Started stocking up on all “pantry essentials” that thrifty single Mom’s usually don’t keep.

Making homemade cleaning products

Homemade facial products

Not using paper towels or napkins, instead dish towels.

We hang dry all of our laundry

We recycle items

Burn trash instead of using trash service

Redirecting gray water to be useful in gardens

Homemade spider killing spray

Homemade bug repellent

Homemade anti itch spray

Homemade febreeze

Monthly preventative septic treatment instead of hiring a pro once a year

Fixing small plumbing issues ourselves

Bartering with neighbor for fresh chicken eggs

Selling unused items to have additional funds to go back into the homestead

Homeschooling instead of relying on the public system

Find a reuse for everything we possibly can. Thinking twice or 3 times before putting something in the burn pile.

Making homemade dog food

Buying all of our grocery items in bulk at Sam’s club

Prepping homemade meals and freezing them so they’re just as easy as store bought frozen meals

Doing a TON of research on how to make and cook as many homemade things as possible, with the least amount of preservative type items in it.

Stocking up on Mason jars and glass bottles to use and reuse.

Working on getting rid of most of our plastic storage containers due to the potential toxins when heating

Buying organic meat and produce until we have our own to fill our freezer and pantry with.

Finding new uses for old warn out clothes we’d otherwise just donate

Working adamantly to pay off my one car loan so that I have one less debt…and possibly something big to barter with!

Continuing to teach Riley how to shoot a gun and a bow and arrow with efficiency, part of his home schooling “life skills”.

Teaching Riley how to drive so that when we have a tractor or quad he can be my go to man if I need him, even though he’s only 11 (useful farm skill).

NETWORKING with a large variety of people nationwide but also in our backyard to help teach us about raising animals in Az, homesteading do’s and don’ts from people nationwide, joining local bartering groups, etc. All in an effort to get “in the know” with the homesteading thing and hopefully learn from others! Which has already happened tremendously!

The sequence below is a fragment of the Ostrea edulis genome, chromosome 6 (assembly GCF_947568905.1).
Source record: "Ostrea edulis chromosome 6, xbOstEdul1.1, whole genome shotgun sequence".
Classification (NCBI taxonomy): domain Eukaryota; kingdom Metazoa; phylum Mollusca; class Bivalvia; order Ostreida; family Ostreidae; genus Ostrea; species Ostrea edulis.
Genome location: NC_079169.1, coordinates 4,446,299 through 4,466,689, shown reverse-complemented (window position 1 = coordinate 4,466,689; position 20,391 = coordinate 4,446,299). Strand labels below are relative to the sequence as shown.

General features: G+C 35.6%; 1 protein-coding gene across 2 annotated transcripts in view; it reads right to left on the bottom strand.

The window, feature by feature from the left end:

What we are researching to do next:

Doing a TON of research on how to make and cook as many homemade things as possible, with the least amount of preservative type items in it. (This is a huge thing for me and I’ll do a whole other post to go into this and what all I’ve learned that is just plum fascinating!)

Research which seasonings we need to buy and keep in bulk for cooking until we can get the herb garden going.

Currently researching homemade soaps, shampoos and deodorant to get our hygiene products 100% homemade.

I have spent COUNTLESS hours researching the most effective way to garden productively and “with nature” in the low desert with our hot summers, year round cross winds, small predators and late summer monsoon rains. Researching this BEFORE setting it all up to make the first trial run as effective as possible, assuming there will still be some stumbling involved.

Researching how to dig a root cellar since I’m going to need somewhere to store all that canned goodness.

Researching how to grow wheat and what plants and trees I need to grow to one day produce all of our own oils and flowers used in cooking, baking and skin care.

Also researching what types of solar power and wind turbines will be useful and efficient on our specific property and how to set those up.

Researched how to get the house on our private well so that we can be off city water 100% and that project is in the works, easier than I thought. So then we’ll have 1 less utility bill.

 

 

If you have any insight, advice, suggestions or anything at all to share PLEASE DO! Consider me an eager baby bird ready to be fed knowledge from any source I can find it in because that is just about how I live my life 24/7…always learning! Thanks for reading!

 

XoXo,

Elizabeth

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Why I chose the Charlotte Mason Method for home schooling

When I decided for sure in Mid-October 2015 that I was going to home school my 11 year old son (the full story here) I dove into research. I remembered that home schools often have local co-ops so I started researching those. I talked to a friend of mine in the next city over who I knew was a home schooling Mom. She gave me a wealth of information and pointed me in the direction of a few local co-ops that have groups on Facebook and she invited me to those. On there I met a handful of other local women who home school and several were eager to talk to me, hear my concerns and give me advice.

 

Then I reached out to one of my dear friends in Arkansas who I know also home schools 4 kids and her simple words to me were “You have to check out Charlotte Mason. Just research her.” And that lead me down a rabbit hole of 6 hours online (no kidding) reading and researching everything I could find about who this woman was, what she taught and why she was so special.

 

The first website I read end to end was the Wikipedia information about Charlotte Mason which you can find here

All of that information lead me to many more websites and books and inserts from books she had written.

In short, I will tell you briefly about her.